In looking through, seeing old friends (and hairstyles), I began to read the quotes that my classmates had selected under their photos. The sources of these words of wisdom ranged from Shakespeare and Sting to Brecht, Buddha and Bono.
When I got to mine, I couldn’t help but smile.
“There are two paths you can go by, but in the long run,
there’s still time to change the road you’re on”.
Ah yes, the immortal lyrics of Robert Plant, taken from the Led Zeppelin chestnut “Stairway to Heaven” (which has enjoyed swan song status at virtually every high school dance since 1971).
In retrospect, I have changed roads over the years. Many times. With excellent results. Occasionally with not-so-excellent results.
As a motivational speaker and coach, I often hear people talk about their roads of life, which have virtually become ruts. They feel stuck, much like the kiddie go-karts rides with the safety rail, restricting adventurous drivers from blazing their own trails beyond the limited path. When such people cannot veer from the path, they often feel doomed to a ho-hum existence in a boring bubble.
Too many lives resemble this…sadly.
If you are happy on your path, great! If not, on which road would you prefer to be traveling?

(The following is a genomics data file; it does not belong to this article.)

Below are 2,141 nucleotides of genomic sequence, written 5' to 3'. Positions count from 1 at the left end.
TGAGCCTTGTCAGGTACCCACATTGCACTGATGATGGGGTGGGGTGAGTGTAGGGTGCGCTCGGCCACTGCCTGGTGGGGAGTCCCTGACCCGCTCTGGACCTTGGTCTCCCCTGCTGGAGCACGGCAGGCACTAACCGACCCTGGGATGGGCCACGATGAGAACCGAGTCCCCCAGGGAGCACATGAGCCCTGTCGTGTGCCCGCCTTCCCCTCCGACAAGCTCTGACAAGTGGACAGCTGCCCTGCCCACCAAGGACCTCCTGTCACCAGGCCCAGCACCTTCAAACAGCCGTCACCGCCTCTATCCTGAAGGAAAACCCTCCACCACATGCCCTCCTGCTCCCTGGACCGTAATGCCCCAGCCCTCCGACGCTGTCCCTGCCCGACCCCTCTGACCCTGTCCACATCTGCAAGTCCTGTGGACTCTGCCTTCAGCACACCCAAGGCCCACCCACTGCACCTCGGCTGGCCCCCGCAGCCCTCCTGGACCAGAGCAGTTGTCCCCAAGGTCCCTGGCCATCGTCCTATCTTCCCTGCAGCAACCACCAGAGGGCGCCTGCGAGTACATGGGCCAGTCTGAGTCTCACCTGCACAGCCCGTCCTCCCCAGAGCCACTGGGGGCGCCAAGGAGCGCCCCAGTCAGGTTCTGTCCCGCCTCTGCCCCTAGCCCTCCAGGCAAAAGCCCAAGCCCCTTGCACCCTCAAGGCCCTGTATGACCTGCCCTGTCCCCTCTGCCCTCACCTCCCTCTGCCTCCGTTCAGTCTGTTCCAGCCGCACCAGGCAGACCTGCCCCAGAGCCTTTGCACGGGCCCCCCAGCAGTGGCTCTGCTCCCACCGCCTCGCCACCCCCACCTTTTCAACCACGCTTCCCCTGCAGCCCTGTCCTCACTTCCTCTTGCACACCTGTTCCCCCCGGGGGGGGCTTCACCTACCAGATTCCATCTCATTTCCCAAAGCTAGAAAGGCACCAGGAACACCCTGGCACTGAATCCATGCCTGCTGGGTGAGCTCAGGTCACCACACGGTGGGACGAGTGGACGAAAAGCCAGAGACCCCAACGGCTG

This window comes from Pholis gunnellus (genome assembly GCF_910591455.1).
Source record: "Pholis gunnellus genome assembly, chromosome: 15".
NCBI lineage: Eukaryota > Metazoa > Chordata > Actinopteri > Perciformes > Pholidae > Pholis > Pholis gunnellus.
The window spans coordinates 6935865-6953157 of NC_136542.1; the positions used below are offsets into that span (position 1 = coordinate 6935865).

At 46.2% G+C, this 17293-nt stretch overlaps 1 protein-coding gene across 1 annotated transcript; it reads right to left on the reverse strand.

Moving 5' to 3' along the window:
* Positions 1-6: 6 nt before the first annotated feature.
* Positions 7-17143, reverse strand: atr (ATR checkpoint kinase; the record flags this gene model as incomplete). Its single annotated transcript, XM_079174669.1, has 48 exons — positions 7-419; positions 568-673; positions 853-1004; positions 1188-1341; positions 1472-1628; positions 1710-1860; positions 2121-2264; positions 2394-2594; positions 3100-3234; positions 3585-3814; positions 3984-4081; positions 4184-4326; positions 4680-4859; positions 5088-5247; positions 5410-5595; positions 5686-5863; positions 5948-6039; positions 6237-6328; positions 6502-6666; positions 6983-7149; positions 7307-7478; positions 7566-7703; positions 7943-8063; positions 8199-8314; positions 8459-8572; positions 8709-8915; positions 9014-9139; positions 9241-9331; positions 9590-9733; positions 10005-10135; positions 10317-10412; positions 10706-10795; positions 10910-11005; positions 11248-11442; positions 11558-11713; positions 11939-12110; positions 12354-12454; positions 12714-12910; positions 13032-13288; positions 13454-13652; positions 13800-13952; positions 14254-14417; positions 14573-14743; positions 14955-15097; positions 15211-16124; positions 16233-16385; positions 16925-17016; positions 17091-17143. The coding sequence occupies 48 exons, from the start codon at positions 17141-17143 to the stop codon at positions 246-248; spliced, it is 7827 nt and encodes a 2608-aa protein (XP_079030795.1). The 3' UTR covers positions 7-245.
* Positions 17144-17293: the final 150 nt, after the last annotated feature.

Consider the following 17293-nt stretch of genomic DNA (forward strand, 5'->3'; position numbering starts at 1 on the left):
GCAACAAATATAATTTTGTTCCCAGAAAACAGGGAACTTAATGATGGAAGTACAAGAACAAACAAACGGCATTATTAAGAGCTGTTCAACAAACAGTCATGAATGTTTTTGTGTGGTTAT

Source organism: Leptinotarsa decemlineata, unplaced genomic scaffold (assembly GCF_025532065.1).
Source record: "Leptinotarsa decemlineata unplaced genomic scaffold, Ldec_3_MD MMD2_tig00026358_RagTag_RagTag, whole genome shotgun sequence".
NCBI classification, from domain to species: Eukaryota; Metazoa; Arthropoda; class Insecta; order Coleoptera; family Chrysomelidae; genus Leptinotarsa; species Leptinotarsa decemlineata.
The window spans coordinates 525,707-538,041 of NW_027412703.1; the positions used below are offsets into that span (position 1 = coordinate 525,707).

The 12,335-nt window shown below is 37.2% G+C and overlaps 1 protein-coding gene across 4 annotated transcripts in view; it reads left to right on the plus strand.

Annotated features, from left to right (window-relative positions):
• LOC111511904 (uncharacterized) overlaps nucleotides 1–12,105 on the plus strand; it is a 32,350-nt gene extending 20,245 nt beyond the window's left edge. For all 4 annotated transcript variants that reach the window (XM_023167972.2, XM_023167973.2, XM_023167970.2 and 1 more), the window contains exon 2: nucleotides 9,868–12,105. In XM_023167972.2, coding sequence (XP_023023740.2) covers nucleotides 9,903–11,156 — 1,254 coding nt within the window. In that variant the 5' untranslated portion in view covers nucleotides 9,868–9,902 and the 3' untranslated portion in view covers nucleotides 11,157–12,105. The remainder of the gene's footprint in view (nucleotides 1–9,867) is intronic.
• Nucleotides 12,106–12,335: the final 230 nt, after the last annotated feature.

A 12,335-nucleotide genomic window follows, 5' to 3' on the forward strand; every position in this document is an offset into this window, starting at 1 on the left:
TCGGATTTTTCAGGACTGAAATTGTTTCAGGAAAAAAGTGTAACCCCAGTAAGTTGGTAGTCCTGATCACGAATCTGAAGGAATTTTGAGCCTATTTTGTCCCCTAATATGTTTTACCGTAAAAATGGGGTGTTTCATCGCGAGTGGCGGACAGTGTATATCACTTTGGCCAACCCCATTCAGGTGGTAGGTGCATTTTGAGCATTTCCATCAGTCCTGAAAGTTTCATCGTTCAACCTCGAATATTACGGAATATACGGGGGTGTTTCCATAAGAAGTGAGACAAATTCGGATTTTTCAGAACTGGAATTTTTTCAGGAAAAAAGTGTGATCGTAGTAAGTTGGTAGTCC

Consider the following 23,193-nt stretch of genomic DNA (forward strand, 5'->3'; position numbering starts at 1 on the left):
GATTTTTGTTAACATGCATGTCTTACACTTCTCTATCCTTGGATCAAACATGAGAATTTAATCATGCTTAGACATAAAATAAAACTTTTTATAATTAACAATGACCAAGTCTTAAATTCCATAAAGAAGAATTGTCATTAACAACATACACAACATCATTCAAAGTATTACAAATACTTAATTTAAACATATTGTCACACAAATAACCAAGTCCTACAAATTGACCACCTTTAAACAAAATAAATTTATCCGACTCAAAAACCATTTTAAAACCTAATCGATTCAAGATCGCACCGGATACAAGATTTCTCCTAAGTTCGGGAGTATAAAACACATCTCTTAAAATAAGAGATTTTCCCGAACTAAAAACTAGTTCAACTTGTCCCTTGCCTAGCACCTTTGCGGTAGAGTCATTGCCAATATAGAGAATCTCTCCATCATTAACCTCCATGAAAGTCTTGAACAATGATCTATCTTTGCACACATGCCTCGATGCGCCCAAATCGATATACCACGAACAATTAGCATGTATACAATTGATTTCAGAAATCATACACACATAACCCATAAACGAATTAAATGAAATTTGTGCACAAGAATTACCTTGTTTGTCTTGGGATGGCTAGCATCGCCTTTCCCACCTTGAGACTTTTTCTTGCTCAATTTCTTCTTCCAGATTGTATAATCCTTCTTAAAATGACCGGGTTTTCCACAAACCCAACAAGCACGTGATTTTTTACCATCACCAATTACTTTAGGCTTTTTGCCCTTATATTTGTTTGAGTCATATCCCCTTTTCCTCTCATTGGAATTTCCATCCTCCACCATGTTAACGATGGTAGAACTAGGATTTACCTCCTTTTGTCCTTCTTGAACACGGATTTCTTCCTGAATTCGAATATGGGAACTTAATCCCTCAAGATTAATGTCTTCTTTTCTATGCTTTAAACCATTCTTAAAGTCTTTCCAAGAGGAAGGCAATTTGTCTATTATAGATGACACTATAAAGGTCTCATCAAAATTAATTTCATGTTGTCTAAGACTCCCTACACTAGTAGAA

If you doubt your ability to blaze a new trail, please answer this question: Did you wake up this morning with fresh air in your lungs and a conscious desire for change in your mind?
If so, congratulations! There’s still time to change the road you’re on.
It just requires a choice. It takes the knowledge that you can travel the road desired. Not sure how? Find someone who has taken that road, and ask that person for advice and directions. Truly successful people will offer their hand willingly.
You can do this, if you truly want to. The road may not always be as smooth as you like. There may be slight impediments to your progress. You may scratch your head in wonder if part of the trail is not as obvious as you would like. Remember Lewis and Clark, the great American explorers. They explored uncharted territories of America, faced many dangers and fears, and had the incredible honor of being the first non-Native Americans to see the most amazing natural beauty of our country.
All journeys, large and small, share a common thread: they all began with a single step (paraphrased from Confucious).
What journey are you ready to take? What are the limiting beliefs currently holding you back? Are they real, or did you assemble them yourself, out of fear of the unknown, fear of failure, fear of trying?
In closing, I will leave you with another powerful lyric, from Aerosmith’s first album (it was my second choice for the yearbook):
“Life, in time, will take you where you want to go” (S.Tyler/J.Perry).
Where do you want to go?